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Trans woman's lawsuit forces change in City Hall policy

Assistant News Editor

Shawn Sunshine Strickland. Photo: Courtesy Donald Wagda
Shawn Sunshine Strickland. Photo: Courtesy Donald Wagda  

San Francisco will revise its policies surrounding public protests on the steps of City Hall after a transgender woman sued the city when she was denied her right to demonstrate.

Shawn Sunshine Strickland, a homeless woman known as the "Supergirl of San Francisco" for her ubiquitous superhero attire, filed a federal lawsuit against the City and County of San Francisco in September 2018. The complaint, filed in U.S. District Court for the Northern District of California, cites two specific incidents from 2017 in which sheriff's deputies, who provide security at City Hall, forced Strickland off the steps, claiming she didn't have a permit to protest. She sued over what her lawyer Donald Wagda called the city's "unconstitutional policies." The lawsuit is currently pending.

The City Hall Steps Use Policy states that any person or group must have an approved permit in order to protest. The new policy, according to Wagda, will no longer require groups under 15 people to have a permit.

"[The city] knew that we would be able to force the change if they didn't do it voluntarily," Wagda told the Bay Area Reporter this week. "The law is clear and they understand that their policy law is inconsistent with case law."

His client is pleased with the policy change.

"Supergirls are all about justice and fighting the good fight," Strickland said in a statement. "As 'The Supergirl of San Francisco,' justice is my mission, and the battle continues! Onward and upward!"

The city attorney's office did not provide the B.A.R. with its amended policy, or say when the new policy would be implemented, but did confirm that it is being revised.

"The city is in the process of revising the policy. In the interim, the current policy will not be enforced with respect to issues identified in this lawsuit, like requiring a permit for a single person or small group. Larger groups still need a permit," said John Cote, communications director for City Attorney Dennis Herrera.

Wagda said he was given a revised draft of the policy in February, but that the city has not given him any updates since then. The draft included an amendment that allows groups of any size to hold a protest if it is correlated to a breaking news event that occurred 24 hours before the protest is held. The ban on using the steps as a performance space is also being eliminated, something the lawsuit called "unconstitutionally vague" because the government provides no guidance on "what form of expressive content constitutes an impermissible performance."

Though Wagda is not sure what the final policy will be, his client's lawsuit also challenges an aspect of the current policy that allows City Hall building management "to pre-empt and/or cancel any approved permit at anytime," states the suit.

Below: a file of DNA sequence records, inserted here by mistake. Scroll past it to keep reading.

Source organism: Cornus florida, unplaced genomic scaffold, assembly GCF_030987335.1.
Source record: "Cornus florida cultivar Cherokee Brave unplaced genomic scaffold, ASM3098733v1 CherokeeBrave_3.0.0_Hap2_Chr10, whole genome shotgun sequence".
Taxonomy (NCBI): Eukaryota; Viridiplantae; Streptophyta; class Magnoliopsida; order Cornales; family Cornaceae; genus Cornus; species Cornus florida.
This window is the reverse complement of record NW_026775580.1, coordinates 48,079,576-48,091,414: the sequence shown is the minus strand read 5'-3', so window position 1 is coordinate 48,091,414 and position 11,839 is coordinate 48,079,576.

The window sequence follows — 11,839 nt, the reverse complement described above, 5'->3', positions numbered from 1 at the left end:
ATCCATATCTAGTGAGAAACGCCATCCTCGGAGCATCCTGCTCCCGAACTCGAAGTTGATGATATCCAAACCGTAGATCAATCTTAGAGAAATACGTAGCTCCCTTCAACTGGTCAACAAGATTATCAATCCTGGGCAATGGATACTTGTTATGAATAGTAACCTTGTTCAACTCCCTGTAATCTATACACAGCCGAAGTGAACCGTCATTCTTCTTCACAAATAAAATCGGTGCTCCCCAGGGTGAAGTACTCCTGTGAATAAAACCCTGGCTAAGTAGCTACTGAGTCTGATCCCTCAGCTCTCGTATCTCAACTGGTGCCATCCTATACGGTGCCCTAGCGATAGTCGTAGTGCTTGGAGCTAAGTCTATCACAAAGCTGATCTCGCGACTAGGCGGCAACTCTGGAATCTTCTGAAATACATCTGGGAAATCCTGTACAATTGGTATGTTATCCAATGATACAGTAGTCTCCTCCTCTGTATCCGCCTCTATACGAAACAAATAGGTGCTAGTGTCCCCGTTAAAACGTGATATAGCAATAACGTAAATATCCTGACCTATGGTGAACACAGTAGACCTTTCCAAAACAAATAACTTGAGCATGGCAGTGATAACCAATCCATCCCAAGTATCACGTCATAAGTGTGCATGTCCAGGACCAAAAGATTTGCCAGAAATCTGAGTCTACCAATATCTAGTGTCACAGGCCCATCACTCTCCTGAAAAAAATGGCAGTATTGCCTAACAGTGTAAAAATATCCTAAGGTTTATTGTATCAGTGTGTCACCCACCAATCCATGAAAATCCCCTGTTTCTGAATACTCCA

Something the revised policy will retain, Wagda explained, is the two business day timeframe that the city has to respond to completed permit applications and a permit for groups over 15 people.

"Civil rights are not self executing," Wagda said in an interview. "The government passes laws that are unconstitutional, and we have to challenge those policies. The updated policy will remove barriers that interfere with the capability of people to come out and speak their minds in a place where they are likely to be heard."

The first of the two incidents listed in Strickland's lawsuit happened in April 2017. Strickland held a one-person religious demonstration on the City Hall steps to protest what Strickland called the failure of the San Francisco Police Department to investigate a physical attack she said she experienced by a transphobic employee at Dignity Health St. Mary's Medical Center.

She had a protest banner, some belongings, and poured olive oil and salt on the steps to create a "spiritual circle." Two sheriff's deputies approached Strickland and disrupted her demonstration.

"During a very brief initial conversation with Ms. Strickland, Deputy Barry Bloom violently grabbed her by the wrist and otherwise attempted to intimidate her into ending her demonstration and leaving the scene immediately, saying "time for you to go," states the claim. Bloom is also named in the lawsuit as a defendant, as are two other sheriff's deputies, Suzette Humphrey and Juan Garrido.

According to the lawsuit, Bloom also crumpled up Strickland's banner and took her backpack. Strickland was recording the incident when Bloom seized a small cart she had, which held her recording cellphone, and pointed the cellphone camera away in order to obstruct its view of the incident.

In December 2017, Strickland came to the steps again to pay her respects to the late mayor Ed Lee, who died that same month. Bloom misgendered her and forced her off the steps, according to the lawsuit.

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